First stop for me was Vienna. A bigger city and I got a job for a company that supported corporates around the world. I just wanted to get as much experience as possible. Catering for 10,000 people on a weekend is totally a different experience.
My very first weekend with them, we had 12,000 customers and it was down to lobsters. So three days before they needed them, the head chef counted ten of us out and said, you guys do the lobsters. So we went to the truck and there were 4,000 lobsters, boxes and boxes of lobsters stacked up. It was an experience you never forget. Ten hours per day cooking lobsters, dropping them into big basins. It was really crazy.
After Vienna, I went to Switzerland then back to Vienna, working at the best restaurant in Austria. This is where I learned the biggest, fundamental skills of my trade. From there I went to Portugal, the UK, a quick stop in Shanghai and now here in Singapore.
Tell us about Chef’s Table why you opened it and how all happened?
It was open war! It happened out of an accident. Accidents are not bad sometimes. It was a cooking school previously for three years when I decided to take over the location myself.
It happened out of an accident. Accidents are not bad sometimes
It was going to be a very simple wine bar that I was going to open with another company. We needed a subtitle for that company so we came up with “Chef’s Table” because we had that big table and the high tables at the front.
It didn’t work out. After three or four months, it didn’t make sense so we changed the branding and the concept.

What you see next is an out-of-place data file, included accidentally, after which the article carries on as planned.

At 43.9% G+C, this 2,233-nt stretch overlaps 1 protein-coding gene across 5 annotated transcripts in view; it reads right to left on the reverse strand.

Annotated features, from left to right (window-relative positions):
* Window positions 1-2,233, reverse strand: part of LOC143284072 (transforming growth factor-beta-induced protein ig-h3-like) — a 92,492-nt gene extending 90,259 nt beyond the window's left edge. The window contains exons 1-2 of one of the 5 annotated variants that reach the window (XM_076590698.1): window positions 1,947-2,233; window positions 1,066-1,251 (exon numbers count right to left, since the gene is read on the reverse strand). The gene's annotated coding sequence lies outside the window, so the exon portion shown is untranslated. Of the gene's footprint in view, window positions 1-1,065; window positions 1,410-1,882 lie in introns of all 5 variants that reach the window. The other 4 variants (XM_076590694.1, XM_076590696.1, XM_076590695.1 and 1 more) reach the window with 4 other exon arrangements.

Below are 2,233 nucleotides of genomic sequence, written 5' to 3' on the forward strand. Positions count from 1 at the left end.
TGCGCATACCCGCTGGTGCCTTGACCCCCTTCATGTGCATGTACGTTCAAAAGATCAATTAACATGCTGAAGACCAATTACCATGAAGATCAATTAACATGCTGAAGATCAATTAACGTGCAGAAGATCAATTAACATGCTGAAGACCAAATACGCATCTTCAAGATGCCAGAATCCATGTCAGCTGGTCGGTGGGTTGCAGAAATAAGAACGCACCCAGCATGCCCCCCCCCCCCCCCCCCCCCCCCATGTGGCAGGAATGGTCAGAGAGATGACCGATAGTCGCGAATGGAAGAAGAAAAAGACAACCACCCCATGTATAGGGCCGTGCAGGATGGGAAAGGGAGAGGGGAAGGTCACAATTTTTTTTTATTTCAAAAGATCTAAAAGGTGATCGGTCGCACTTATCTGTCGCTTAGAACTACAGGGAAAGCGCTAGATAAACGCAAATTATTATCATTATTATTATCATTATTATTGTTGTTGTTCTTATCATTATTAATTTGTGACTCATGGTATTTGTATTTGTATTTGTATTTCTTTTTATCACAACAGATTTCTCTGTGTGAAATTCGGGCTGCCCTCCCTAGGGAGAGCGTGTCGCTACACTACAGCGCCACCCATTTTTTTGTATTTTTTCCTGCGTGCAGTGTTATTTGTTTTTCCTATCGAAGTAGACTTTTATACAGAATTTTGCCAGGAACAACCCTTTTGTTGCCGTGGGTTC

Chef’s Table is literally about coming to the table and serving the food to you, as the chef. The service staff do not serve the food here. Either myself or my head chef will serve the food to you and explain it.
There’s an open kitchen, if you’re close to it, you can see everything. For us, we don’t want to hide anything. We don’t want to copy people, it’s down to getting the ingredients in, fresh produce, thinking about what we want to do with it and trying not to be too complicated.
What is the concept behind your restaurant?
The concept is really straightforward. It comes down to the ingredients, the best, fresh ingredients. There’s a grid of 28 ingredients, the key ingredients we are going to use that day. And most days the same ingredients will not appear the next night. You can cross out ingredients that you won’t enjoy. We then create a 6 course meal for you.
We get updates weekly about what is coming in that is fresh. Sometimes it comes in late at night, we get it in the afternoon and but we know it’s coming so we know we will cook with it. Sometimes I get a call on the day about a great ingredient. Literally, we decide on the day.
What kind of food do you create?
We just do a Chef’s Table menu… It’s an ingredients-driven cuisine where we get the freshest things and just cook it. We don’t overcomplicate it.
How would you describe the menu and what inspires you when creating the menu.
It’s really down to the ingredients… Out of 28 ingredients, you can cancel out what you don’t like. One of our customers cancelled out 19 choices and we just went ahead and made something of it.
Can you let us know what produce or techniques you are really passionate about at the moment?
That again comes down to ingredients. It can change daily. We try and follow the European seasons as closely as we can. For me cooking is about the mood. Sometimes I’m just cooking sauces and I love that. It also depends on the vegetables that come in.